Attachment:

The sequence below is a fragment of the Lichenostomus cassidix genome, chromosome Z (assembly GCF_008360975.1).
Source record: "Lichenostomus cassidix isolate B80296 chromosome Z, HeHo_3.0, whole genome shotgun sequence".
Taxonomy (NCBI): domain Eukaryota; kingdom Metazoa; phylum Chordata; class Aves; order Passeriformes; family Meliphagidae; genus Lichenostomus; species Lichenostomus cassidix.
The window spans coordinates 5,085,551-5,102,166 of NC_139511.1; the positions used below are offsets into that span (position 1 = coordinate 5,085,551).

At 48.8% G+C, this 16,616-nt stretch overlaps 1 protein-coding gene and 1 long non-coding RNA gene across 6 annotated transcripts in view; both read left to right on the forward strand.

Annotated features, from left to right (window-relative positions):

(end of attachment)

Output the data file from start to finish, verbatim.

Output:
The sequence below is a fragment of the Lichenostomus cassidix genome, chromosome Z (assembly GCF_008360975.1).
Source record: "Lichenostomus cassidix isolate B80296 chromosome Z, HeHo_3.0, whole genome shotgun sequence".
Taxonomy (NCBI): domain Eukaryota; kingdom Metazoa; phylum Chordata; class Aves; order Passeriformes; family Meliphagidae; genus Lichenostomus; species Lichenostomus cassidix.
The window spans coordinates 5,085,551-5,102,166 of NC_139511.1; the positions used below are offsets into that span (position 1 = coordinate 5,085,551).

At 48.8% G+C, this 16,616-nt stretch overlaps 1 protein-coding gene and 1 long non-coding RNA gene across 6 annotated transcripts in view; both read left to right on the forward strand.

Annotated features, from left to right (window-relative positions):